Thursday, November 13, 2014

Forgiveness over Revenge: a lesson from Big Hero Six

First of all, If you have not seen this movie I demand you go watch it. If you have to wait beware....this post contains some spoilers.

SHHH Spoilers!

I liked a lot of things about Big Hero Six. From the character development to the animation, this movie was stunning. But I want to focus on one theme of the movie that I found really interesting, not to mention unique for a superhero film.

The thing is, we're so used to the typical "hero" story: something bad happens to them, they find out who did it, and they get justice. Cue fireworks and some sort of romantic subplot.
But that's, frankly, unrealistic. 

In real life, bad things happen, and we don't always see justice delivered. Don't get me wrong here: I believe in justice. I respect the law and do my best to uphold it. I believe that there are consequences for sin not only on earth, but eternally.

But the sad truth of it all is: getting justice doesn't take away the pain. If you think that getting back at your adversary is going to help you overcome what they did to you, then you are seeking revenge, not justice. And Revenge will only make things worse. Revenge will put you in the position of becoming just as bad as they are.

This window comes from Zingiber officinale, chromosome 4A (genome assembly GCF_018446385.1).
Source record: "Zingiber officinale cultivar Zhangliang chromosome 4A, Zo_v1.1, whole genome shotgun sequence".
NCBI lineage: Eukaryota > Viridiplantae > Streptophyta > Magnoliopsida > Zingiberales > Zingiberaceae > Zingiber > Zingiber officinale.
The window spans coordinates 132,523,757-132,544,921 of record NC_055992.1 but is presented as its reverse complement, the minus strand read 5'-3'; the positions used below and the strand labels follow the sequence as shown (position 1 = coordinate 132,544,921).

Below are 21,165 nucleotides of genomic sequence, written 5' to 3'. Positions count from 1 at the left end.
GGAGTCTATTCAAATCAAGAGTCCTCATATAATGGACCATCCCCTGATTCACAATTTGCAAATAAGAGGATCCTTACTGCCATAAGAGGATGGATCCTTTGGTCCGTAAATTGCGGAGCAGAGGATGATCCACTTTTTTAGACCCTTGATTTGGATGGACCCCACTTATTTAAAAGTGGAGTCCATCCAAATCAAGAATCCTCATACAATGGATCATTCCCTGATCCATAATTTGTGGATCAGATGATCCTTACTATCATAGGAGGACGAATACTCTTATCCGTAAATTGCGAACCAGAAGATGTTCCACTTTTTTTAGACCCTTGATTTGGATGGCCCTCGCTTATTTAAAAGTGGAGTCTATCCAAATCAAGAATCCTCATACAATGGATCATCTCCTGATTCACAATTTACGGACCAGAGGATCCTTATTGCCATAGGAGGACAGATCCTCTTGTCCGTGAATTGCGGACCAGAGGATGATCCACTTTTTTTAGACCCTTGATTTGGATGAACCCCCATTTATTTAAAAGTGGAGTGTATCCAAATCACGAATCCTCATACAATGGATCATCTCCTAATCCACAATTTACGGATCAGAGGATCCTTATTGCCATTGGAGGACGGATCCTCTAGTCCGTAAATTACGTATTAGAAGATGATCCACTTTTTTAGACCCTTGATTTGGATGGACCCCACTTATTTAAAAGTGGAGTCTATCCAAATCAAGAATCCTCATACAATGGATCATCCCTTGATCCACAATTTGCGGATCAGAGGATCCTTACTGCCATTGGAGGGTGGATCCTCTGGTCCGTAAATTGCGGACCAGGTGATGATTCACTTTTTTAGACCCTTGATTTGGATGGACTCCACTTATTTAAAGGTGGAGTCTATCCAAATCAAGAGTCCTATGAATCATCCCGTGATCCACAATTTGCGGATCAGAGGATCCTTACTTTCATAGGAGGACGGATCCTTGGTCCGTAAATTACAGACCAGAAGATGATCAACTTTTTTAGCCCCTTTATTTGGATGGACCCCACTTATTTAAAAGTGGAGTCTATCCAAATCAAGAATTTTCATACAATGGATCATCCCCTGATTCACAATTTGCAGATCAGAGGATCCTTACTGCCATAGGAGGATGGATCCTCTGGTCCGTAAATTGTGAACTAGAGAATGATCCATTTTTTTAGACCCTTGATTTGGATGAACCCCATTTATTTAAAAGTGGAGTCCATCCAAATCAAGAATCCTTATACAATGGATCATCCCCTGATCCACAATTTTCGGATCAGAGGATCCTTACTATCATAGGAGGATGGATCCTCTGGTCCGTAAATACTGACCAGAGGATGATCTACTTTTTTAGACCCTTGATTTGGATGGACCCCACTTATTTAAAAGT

And this movie says all that. And more.

Hiro Hamada doesn't have any parents. He lives with his Aunt and his older brother Tadashi.

He's become pretty comfortable with his life, using his genius to bring in money from robot fighting. But his brother shows him a different world-- one where he and his classmates are inventing new and brilliant things. Hiro realizes that this college is the right pace for him-- but, just when he gets in, his brother dies in a fire.
His world is broken. Destroyed. Nada.

But fear not, Baymax, his brother's invention, is here to provide care.

Throughout the movie, Hiro struggles to accept the loss of his brother. When he finds out the accident that took Tadashi's life was not an accident after all, he sets his hopes on catching the man responsible.

But as Hiro finds throughout his adventures... punishing the villain won't stop the pain. In fact, while the man deserves to be punished, Hiro learns that mercy and forgiveness are the only true answers.
That, and the emotional support of his newfound friends.

One thing I appreciated was that this movie focuses more than anything on internal conflict: Hiro's growth from a selfish teen to a young man that wants to help others. He goes from depression and anger to an attitude of self sacrifice and optimism. He copes with his brother's death by honoring his memory. So in the end-- the focus is not on whether or not the villains are thrown in jail.

It's on Hiro's internal journey of healing and growth.

Have you seen the movie yet? What did you think?